Biking from Pittsburgh to Leesburg | Day 3
July 2, 2009
Day 2: Confluence –> Frostberg [51.5 mi]
Beware, readers. This post is going to be picture heavy, since this day was the longest day of riding. Lots to talk about, but even more to see!
On awaking in Confluence, at the fancy Army Corp of Engineers campsite, we headed into the teensy town to have breakfast cooked for us by someone else. The diner was cheap and delicious and it was nice to not have to worry about making our own food for a meal. We didn’t dawdle, because today was going to be a long day. We had about 50 miles to ride until our planned campsite, in Frostberg, and this was the third day of long riding for a bunch of bicycle tourists who hadn’t done a big tour in a year.
I’m not sure if I mentioned this earlier, but to give you some perspective on the Allegheny Passage, leading to the C&O trail, and what to expect when riding, please take a peak at this:
So, as you can see, riding so far has been on an upwards incline and Day 3, from Confluence to Frostberg, is going to include the steepest section. Day 1 and Day 2, the incline isn’t really noticeable. The incline is slight, and you really see when you look forward and the trail is bending upwards in the distance. It doesn’t feel like climbing, but towards the middle of Day 3, the incline was increasing and we were starting to really feel the effects. We were getting super pooped.
As the trail began to get more mountainous, we knew that not only are bridges coming up, but we would be going through some pretty amazing tunnels.
Obviously not this tunnel. The second picture is of the inside of the tunnel, and you can see that it is a pretty bad mess and probably quite expensive to remedy for through traffic of hikers and bikers. So around we went, on a couple mile detour around the side of the mountain, and rested at the other end of the blocked tunnel, which was at the foot of a decent bridge.
It was day 300 of my 365 day project, and I feel like my picture on the bridge was a nice way to celebrate it. On a bridge. On a bike tour. And feeling pretty good.
Miles later, we crossed another epic bridge and still were at awe as to the engineering feat of these structures.
This area was full of farmland, a family of Mennonites who waved and smiled emphatically at us as we passed, and a ridge of wind turbines. Can I ask you this, dear readers, why are so many people upset when wind turbines come to their area? They are so delicate looking, so graceful, blend in with the sky, and have a great impact on the environment (in fact, within about 3 years, they are carbon neutral from their manufacturing, shipping, and installation). I mean really. I get so annoyed when I hear of people protesting their installation. But I digress.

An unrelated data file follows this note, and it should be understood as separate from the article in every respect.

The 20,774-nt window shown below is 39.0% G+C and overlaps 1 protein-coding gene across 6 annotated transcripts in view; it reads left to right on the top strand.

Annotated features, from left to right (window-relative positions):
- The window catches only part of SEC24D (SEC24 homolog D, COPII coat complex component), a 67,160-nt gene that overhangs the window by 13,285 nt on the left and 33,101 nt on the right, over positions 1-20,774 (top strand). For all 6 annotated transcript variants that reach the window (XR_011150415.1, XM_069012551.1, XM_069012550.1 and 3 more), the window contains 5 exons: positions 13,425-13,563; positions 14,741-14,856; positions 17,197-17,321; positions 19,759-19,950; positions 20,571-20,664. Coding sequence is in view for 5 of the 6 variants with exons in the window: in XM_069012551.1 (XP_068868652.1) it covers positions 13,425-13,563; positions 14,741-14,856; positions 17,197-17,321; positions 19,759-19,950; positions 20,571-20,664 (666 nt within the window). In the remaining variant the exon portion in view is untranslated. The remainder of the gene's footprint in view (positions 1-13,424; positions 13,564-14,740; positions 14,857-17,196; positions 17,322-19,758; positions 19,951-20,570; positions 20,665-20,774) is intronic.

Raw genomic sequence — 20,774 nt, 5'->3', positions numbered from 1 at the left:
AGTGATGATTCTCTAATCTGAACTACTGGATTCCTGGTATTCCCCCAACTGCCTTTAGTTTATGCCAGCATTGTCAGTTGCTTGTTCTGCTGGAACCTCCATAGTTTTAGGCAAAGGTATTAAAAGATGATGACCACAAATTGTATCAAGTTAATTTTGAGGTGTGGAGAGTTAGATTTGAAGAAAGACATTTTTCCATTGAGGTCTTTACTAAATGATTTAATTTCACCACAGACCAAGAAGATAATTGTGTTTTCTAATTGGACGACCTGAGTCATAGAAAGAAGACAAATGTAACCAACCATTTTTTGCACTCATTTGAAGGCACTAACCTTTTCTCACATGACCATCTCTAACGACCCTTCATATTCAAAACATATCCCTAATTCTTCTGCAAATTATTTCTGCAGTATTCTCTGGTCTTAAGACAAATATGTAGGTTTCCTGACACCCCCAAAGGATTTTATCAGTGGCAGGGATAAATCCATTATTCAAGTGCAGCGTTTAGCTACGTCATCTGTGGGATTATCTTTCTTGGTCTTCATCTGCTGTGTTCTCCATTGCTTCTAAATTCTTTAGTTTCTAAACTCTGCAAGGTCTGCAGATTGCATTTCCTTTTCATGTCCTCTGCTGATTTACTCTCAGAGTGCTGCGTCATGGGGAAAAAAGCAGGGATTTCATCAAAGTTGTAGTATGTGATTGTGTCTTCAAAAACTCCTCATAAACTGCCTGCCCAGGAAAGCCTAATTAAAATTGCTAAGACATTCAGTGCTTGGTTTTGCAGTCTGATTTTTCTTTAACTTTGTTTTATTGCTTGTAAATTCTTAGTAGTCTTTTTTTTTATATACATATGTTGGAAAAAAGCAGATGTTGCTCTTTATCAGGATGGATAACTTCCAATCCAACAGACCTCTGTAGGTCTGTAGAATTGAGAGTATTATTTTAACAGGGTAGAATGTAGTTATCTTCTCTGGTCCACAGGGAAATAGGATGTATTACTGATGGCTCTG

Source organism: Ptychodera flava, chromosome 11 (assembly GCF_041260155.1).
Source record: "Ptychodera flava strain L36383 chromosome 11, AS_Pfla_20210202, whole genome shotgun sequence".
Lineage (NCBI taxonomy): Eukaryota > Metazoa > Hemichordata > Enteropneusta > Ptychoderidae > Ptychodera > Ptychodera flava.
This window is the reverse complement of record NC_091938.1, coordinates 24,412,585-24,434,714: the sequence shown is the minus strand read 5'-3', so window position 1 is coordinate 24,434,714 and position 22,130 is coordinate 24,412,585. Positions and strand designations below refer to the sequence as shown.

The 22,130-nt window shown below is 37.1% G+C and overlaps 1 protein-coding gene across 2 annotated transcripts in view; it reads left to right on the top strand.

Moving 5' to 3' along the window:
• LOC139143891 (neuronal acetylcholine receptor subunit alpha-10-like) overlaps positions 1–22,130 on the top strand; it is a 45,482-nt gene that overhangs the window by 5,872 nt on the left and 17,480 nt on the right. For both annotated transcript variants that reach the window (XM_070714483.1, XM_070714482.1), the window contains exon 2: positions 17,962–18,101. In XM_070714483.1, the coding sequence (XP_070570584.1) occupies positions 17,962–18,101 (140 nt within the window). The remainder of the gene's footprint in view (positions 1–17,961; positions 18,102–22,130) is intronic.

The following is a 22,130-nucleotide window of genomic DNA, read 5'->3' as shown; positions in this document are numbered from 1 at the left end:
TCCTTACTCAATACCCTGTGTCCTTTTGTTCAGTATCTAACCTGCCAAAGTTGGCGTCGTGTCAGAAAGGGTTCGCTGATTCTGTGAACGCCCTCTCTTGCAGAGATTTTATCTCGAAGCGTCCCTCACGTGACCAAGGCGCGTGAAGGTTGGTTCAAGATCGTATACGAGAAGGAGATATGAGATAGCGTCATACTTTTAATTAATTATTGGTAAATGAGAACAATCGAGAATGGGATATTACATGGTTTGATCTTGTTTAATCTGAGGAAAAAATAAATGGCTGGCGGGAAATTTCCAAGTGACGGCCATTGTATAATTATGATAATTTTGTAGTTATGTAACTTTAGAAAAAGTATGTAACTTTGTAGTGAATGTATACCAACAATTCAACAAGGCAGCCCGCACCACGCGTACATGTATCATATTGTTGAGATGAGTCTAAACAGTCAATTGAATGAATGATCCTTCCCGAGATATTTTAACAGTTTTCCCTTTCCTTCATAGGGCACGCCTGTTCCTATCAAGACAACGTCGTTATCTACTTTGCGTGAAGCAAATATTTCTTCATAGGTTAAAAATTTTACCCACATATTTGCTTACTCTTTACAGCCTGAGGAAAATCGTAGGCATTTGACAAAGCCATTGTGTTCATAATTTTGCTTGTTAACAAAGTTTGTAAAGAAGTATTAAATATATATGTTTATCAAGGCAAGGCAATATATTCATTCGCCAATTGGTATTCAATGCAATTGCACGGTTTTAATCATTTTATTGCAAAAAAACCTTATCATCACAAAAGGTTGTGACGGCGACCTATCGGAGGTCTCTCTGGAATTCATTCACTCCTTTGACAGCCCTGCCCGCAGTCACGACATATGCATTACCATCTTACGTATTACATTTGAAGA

Here’s a picture of Kasy, and our loaded up bikes, at the mid-point of the bridge, just to give you a sense of how long it really is, in comparison to a human.
Between this big bridge and the Eastern Continental Divide, no pictures were taken. Not because there was nothing to see, but really, it was because I was hurting up a storm. Tired from the miles. Tired from the elevation. Sun blazing down.
But then, we arrived, at the point where after crossing it, we would be cruising downhill at high speeds. The Eastern Continental Divide! I was really happy to see that the Passage had a cool tunnel marking the location, since really, when would I ever have the chance to really cross the Divide, and feel that difference. Seeing the tunnel up ahead, gave me that last little push up the elevation and rejuvenated me, even though we still had 15 more miles to go.
But wait! There’s more! The Divide wasn’t the only awesome thing about Day 3. Shortly after crossing it, we got to ride in the Big Savage Tunnel, which we had been hearing loads about. The Savage Tunnel is 3294.6 feet long, right through a mountain, with low lighting. Kasy had recently installed a bottle generator LED headlight on his touring bike and wanted to see it in action, so we swapped bikes (a wonderful thing that we can do, since we both ride the same size bike), flipped it on, and went racing super fast through the very chilly, dark, super long tunnel.
When looking online for some info about the tunnel, to share with you and my flickr peeps, I found this video online of someone biking through the tunnel. It’s totally worth a watch, and you can see how trippy it is to ride through it. The end feels like it’s never getting closer, and when you get far enough in, it really envelopes you in darkness. Totally awesome, especially when riding really fast through it (luckily nobody else was in the tunnel with us).
As we exited the tunnel, with the cold tunnel air really energizing us, we found ourselves facing a gorgeous site! The view from the other side of the tunnel is really breathtaking, and we stopped for a few minutes to switch back bikes, and take in the scenery.
We headed downhill, at a pretty wonderful clip, and arrived in Frostberg for a good, warm dinner, a bunch of cold beers from the cafe at the campsite, and a hot shower.
Oh, and this campsite was kind of the most ridiculous campsite imaginable. Up on a hill, behind a cafe and hostel, where we were allowed to use showers and laundry facilities, we camped. This wouldn’t be so bad, if we didn’t have to roll our bikes and gear up this:
And, before you even ask if maybe they weren’t expecting bikers, the ramp is so steep and so long that it was seriously tiring to even walk up it.